Photo: Sizing up potential homes goes beyond square footage

Choosing to live close to where we work and play can benefit our quality of life and the environment.

By Ryan Kadowaki, Climate Change Program Coordinator

As a young person who has experienced a number of temporary housing situations over the years, the idea of finally owning my own place has appeal. While I'm still a few years away from pulling the trigger (have you seen Vancouver real-estate prices?), I feel it's never too soon to start weighing my options.

With over 80 per cent of Canadians now living in cities, the concept of home is constantly evolving along with the population's needs. Gone are the days when purchasing a four-bedroom house in the suburbs was a foregone conclusion when it came to putting a roof over your family's head. Canadian birth rates have fallen by more than half since the 1950s. Many people are recognizing the advantages of finding a smaller space closer to work that still meets their family's needs.

Perhaps the biggest advantages (at least in the eyes of someone who is extremely impatient behind the wheel) are the time saved in traffic and the reprieve from exorbitant fuel and parking charges that are the modern driving experience. Transportation accounts for 27 per cent of Canada's carbon footprint. Cities need to address their contribution by developing infrastructure around people rather than cars. Not only will we be taking steps towards getting this climate change thing in order but we will also be giving a major boost to urban quality of life and making city living more attractive. Developing neighbourhoods that are walkable, high-density and mixed-use means that people can work and enjoy themselves without getting behind the wheel.

And what of the argument that city living is too expensive? This may be true in some areas but the notion does not hold up across the board. A study by the Centre for Neighborhood Technology that looked at 28 U.S. metro regions found that when commuting distances are greater than 16 kilometres, increased transportation costs were higher than any savings in housing prices. In many cases the savings amassed from the "drive till you qualify" home-buying strategy are an illusion.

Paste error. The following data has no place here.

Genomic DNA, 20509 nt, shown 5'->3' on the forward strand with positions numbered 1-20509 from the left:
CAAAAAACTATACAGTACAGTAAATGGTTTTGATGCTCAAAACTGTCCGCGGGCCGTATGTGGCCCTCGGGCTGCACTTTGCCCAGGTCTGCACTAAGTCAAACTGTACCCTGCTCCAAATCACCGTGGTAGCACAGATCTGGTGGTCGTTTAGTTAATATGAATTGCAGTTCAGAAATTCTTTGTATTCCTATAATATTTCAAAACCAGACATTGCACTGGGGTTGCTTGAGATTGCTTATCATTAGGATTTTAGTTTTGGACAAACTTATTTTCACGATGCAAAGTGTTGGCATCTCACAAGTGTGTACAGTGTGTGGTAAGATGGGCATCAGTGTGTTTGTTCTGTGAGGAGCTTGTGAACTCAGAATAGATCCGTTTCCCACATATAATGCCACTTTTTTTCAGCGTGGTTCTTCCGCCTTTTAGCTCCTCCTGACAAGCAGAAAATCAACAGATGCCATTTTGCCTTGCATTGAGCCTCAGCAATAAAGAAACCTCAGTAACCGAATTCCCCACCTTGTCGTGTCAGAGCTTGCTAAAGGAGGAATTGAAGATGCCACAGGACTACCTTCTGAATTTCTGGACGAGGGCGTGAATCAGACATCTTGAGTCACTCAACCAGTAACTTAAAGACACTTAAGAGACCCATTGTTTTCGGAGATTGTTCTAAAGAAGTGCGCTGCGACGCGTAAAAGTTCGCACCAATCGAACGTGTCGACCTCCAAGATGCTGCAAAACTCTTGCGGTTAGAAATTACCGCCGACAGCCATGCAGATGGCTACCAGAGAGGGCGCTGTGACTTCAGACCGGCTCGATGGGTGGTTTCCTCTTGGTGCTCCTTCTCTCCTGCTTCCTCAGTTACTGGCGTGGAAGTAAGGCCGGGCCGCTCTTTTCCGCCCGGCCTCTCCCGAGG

Our workforce is also changing significantly, with women being employed at a higher rate than ever before and also earning most university degrees. These women are seeking positions at urban knowledge centres in government, universities and in the private sector. Time spent away from children due to lengthy commutes is one reason more parents are choosing instead to buy condos in the urban core, according to a Canadian study.

Other would-be home buyers are getting creative in their quest for ownership and have sparked a new fad: laneway housing.

I may not end up purchasing a micro-apartment ("although if it converted into 24 rooms, I could be persuaded), but I will keep in mind that there is more to a home than the number of rooms as I count my pennies and watch some more HGTV.

November 24, 2010

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